In contemporary politics and punditry, there is hardly a shortage of commentary on immigration reform. Yet a talkative public is not necessarily an enlightened one. As associate professor of criminology Emily Owens pointed out in a lecture in June, most Americans know surprisingly little about immigration and immigration reform. Owens’s talk was an installment of the Penn Lightbulb Café, a lecture series held at the World Café Live where faculty can share research with the greater Philadelphia community [“Gazetteer,” May|June 2013]
Owens noted that most Americans believe that about one in three people living in the United States are foreign born. Actually, it’s closer to one in 10. Similarly, immigrants, especially undocumented ones, are commonly believed to be dangerous. But in fact, native-born Americans are statistically more likely to commit crime.
Nonetheless, according to Owens, the potential for criminal activity (above and beyond tax evasion) represents the most common anxiety Americans have about illegal immigrants. And, perversely, the resulting public policy may be turning this fear into a self-fulfilling prophecy.
US policy currently focuses on discouraging illegal immigration by punishing employers of illegal immigrants. Owens presented evidence that this may inadvertently drive illegal immigrants toward criminal behavior by limiting legal employment opportunities.
She shared a study she co-authored examining the effects of the Immigration Reform and Control Act of 1986 (IRCA) on San Antonio and its immigrant population. IRCA provided a pathway to citizenship for immigrants who entered the country before 1982, but it also made it illegal for employers to hire undocumented immigrants—and burdened employers with a requirement that they attest to their employees’ immigration status.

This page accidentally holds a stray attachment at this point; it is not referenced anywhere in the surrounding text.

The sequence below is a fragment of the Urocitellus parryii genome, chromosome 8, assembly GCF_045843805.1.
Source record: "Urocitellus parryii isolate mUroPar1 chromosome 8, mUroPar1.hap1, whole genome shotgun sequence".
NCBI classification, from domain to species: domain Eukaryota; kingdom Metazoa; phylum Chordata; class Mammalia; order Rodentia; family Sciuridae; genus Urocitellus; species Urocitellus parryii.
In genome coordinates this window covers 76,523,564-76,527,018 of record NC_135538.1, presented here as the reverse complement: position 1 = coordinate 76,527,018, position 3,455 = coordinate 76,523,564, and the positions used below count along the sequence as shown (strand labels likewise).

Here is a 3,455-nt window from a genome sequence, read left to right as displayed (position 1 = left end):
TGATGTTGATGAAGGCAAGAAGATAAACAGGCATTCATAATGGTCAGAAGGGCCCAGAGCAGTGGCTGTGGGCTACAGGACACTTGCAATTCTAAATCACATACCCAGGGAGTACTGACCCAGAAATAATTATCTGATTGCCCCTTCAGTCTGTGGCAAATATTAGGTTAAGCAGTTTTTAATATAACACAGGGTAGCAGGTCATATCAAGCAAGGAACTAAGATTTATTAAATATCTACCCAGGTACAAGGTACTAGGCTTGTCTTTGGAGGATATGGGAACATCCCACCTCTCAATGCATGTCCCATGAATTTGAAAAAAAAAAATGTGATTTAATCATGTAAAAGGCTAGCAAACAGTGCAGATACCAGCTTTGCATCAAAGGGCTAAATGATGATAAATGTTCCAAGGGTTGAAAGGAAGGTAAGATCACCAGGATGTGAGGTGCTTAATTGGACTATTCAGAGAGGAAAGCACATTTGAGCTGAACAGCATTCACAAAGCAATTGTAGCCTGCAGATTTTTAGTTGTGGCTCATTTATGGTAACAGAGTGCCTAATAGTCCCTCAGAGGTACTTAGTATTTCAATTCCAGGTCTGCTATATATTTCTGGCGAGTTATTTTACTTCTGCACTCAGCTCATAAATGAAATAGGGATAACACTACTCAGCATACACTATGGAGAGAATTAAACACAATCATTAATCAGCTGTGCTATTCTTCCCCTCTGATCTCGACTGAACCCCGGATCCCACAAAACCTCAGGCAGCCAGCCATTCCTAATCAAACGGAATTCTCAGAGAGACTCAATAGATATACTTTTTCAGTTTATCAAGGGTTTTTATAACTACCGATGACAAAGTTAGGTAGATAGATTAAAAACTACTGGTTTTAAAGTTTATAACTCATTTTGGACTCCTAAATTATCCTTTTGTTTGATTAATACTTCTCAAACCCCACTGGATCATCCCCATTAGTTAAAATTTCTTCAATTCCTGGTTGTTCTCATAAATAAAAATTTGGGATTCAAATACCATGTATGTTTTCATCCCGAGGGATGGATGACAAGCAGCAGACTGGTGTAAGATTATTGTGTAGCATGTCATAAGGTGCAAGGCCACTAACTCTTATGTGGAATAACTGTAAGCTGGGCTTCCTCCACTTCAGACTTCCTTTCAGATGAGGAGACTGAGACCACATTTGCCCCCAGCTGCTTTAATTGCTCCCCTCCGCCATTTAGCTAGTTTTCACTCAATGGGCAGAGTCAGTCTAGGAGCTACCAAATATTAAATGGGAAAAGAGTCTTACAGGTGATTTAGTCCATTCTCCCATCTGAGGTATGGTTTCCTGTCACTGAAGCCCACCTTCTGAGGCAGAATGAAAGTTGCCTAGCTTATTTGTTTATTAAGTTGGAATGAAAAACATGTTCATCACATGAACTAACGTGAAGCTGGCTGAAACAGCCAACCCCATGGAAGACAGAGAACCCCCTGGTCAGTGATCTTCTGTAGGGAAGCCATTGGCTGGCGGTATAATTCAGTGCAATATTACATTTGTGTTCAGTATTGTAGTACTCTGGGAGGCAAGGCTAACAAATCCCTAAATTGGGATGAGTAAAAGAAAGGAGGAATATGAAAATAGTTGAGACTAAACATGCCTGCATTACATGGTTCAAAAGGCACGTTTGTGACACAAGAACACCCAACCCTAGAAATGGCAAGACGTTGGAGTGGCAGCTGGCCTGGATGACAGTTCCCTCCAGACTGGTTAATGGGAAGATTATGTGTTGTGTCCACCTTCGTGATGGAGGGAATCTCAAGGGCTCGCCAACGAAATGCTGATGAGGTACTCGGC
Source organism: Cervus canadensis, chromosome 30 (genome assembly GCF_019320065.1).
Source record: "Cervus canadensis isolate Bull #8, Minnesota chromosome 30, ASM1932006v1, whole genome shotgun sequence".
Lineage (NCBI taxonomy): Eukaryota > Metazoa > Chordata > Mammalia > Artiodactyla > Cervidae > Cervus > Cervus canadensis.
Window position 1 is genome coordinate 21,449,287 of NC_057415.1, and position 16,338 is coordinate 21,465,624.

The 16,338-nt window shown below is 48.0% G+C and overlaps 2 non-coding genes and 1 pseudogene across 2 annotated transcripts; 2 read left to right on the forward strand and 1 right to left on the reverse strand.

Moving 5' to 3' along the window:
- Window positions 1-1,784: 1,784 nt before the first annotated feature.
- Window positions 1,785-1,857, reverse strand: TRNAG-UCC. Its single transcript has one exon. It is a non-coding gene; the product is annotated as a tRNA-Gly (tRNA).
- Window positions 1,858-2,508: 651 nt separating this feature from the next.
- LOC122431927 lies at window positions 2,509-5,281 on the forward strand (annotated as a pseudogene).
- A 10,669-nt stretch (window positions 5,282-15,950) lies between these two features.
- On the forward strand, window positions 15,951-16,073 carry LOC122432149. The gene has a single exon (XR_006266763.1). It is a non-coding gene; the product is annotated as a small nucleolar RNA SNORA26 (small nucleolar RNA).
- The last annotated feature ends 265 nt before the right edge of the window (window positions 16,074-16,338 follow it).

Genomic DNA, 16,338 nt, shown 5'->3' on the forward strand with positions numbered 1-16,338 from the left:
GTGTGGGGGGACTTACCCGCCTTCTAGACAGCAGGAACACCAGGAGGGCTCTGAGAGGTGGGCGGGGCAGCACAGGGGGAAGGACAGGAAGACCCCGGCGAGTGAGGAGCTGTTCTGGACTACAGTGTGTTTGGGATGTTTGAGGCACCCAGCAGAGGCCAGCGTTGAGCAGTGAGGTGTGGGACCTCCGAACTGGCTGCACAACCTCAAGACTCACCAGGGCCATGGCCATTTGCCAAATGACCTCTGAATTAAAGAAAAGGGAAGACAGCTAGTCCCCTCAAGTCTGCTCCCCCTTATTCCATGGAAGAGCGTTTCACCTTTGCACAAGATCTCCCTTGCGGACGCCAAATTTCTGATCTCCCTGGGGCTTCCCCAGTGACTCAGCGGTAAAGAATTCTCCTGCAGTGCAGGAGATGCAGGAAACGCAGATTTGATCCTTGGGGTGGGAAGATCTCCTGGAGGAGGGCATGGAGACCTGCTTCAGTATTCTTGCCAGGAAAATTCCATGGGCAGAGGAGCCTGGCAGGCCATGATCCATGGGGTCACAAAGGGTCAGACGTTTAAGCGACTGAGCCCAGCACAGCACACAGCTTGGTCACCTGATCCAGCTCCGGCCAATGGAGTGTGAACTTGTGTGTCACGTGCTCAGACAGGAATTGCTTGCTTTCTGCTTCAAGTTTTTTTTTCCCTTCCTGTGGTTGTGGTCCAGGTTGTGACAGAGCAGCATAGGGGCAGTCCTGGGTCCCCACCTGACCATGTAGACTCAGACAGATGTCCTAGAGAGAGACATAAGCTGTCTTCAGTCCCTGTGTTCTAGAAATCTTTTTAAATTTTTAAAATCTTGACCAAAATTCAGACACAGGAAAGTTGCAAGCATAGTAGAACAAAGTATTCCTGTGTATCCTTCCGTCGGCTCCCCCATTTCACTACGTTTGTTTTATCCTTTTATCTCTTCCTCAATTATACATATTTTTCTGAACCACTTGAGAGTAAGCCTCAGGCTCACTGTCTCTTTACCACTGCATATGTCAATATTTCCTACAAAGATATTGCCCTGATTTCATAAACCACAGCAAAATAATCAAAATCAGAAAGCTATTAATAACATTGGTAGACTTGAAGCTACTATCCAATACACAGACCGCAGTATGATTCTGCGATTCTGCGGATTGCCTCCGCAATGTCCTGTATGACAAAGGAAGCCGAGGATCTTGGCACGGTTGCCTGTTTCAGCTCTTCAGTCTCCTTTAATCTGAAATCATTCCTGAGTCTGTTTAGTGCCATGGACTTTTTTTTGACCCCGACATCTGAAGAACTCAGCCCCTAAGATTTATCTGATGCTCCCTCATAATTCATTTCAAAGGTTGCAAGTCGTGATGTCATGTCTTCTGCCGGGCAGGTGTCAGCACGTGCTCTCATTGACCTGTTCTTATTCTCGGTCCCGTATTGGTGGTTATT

“On average, it looks like in San Antonio, the federal government created about 100 to 200 more felonies each year because of this restricted access to labor-market opportunities,” Owens said. “For about every hundred people coming over,” she elaborated, “four to eight more crimes” occurred than would have been expected under normal conditions.
“This isn’t something inherent about the immigrants themselves. This is something we created with our policies,” Owens said.
“We should be very worried about the unintended consequences of our favorite way to reform immigration policy. Because by making employers suffer consequences from hiring immigrants, by putting up barriers to hire illegal immigrants, we’re potentially depressing illegal immigrants’ wages—and therefore making them more likely to commit crime, based on economic models of rational behavior. But that’s why we don’t like illegal immigration in the first place.”